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The Hebrew University of Jerusalem
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Decision support for pest management: Using field data for optimizing temperature-dependent population dynamics models


Neta, A. ; Gafni, R. ; Elias, H. ; Bar-Shmuel, N. ; Shaltiel-Harpaz, L. ; Morin, E. ; Morin, S. Decision support for pest management: Using field data for optimizing temperature-dependent population dynamics models. ECOLOGICAL MODELLING 2021, 440.

Date Published:

JAN 15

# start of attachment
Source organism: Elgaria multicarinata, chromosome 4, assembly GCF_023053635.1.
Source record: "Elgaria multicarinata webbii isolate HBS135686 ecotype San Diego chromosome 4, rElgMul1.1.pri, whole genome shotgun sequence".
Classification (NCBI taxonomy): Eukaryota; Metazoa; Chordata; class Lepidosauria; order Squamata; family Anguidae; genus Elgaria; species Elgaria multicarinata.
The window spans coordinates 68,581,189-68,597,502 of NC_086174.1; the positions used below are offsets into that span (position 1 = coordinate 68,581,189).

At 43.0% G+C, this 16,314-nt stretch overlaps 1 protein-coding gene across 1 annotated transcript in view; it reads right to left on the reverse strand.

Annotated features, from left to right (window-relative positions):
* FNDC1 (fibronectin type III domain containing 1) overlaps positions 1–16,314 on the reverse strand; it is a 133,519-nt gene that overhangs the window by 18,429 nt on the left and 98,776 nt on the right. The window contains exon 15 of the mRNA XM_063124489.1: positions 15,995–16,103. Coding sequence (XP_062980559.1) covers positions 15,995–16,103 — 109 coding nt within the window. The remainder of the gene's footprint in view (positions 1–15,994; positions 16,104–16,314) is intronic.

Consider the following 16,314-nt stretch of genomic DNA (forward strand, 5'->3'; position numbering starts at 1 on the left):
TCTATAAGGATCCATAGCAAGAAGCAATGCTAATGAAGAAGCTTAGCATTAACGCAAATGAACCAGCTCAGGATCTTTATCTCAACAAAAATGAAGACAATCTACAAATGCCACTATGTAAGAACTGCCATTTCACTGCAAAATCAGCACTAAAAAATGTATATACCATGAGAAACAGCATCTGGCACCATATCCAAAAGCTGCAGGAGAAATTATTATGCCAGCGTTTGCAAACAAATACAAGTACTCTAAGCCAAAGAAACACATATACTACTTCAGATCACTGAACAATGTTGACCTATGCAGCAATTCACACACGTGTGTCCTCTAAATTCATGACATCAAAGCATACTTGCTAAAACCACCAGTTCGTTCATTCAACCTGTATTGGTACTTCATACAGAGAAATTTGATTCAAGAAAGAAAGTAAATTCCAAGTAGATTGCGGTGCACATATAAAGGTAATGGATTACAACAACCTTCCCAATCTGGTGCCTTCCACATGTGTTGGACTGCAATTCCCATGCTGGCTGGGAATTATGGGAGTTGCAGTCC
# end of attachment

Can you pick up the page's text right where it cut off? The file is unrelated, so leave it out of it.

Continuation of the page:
Insect physiology is highly dependent on the environmental temperature, and the relationship can be mathematically defined. Thus, many models that aim to predict insect-pest population dynamics, use meteorological data as input to descriptive functions that predict the development rate, survival and reproduction of pest populations. In most cases, however, these functions/models are laboratory-driven and are based on data from constant-temperature experiments. Therefore, they lack an important optimization and validation steps that test their accuracy under field conditions. Here, we developed a realistic and robust regional framework for modeling the field population dynamics of the global insect pest Bemisia tabaci. First, two non-linear functions, development rate (DR) and female reproduction (EN) were fitted to data collected in constant temperature experiments. Next, nine one-generation field experiments were conducted in order to establish a field-derived database of insect performance, representing a variety of growing conditions (different seasons, regions and host plants). Then, sensitivity analyses were performed for identifying the optimal time-scale for which the running-averaged temperatures should be fed to the model. Setting the time to 6 h (i.e., each of the 24-time steps per day represents the last 6 h average) produced the best fit (RMSD score of 1.59 days, 5.7% of the mean) between the field observations and the model simulations. We hypothesize that the 6 h `relevant biological time-scale' captures the insect's physiological memory of daily cycling temperature events. Lastly, we evaluated the potential of the developed modeling framework to serve as a decision support tool in pest-management programs by correlating the model predictions with field-observations of three pest control inspectors during 2019. The model successfully predicted the first notable appearance of the insect in the field (completion of the third generation in May). Also, the model correctly identified the sharp rise in abundance (outbreak point) in mid-July (completion of the fifth generation), and the persistent rise in abundance through August and September. Comparing the simulations of the 2018 and 2019 seasons indicated that the model can also serve as a tool for retrospective systematic assessment of major decisions. Taken together, these data demonstrate the model robustness and its potential to provide an excellent decision-making support platform in regional control of pest species.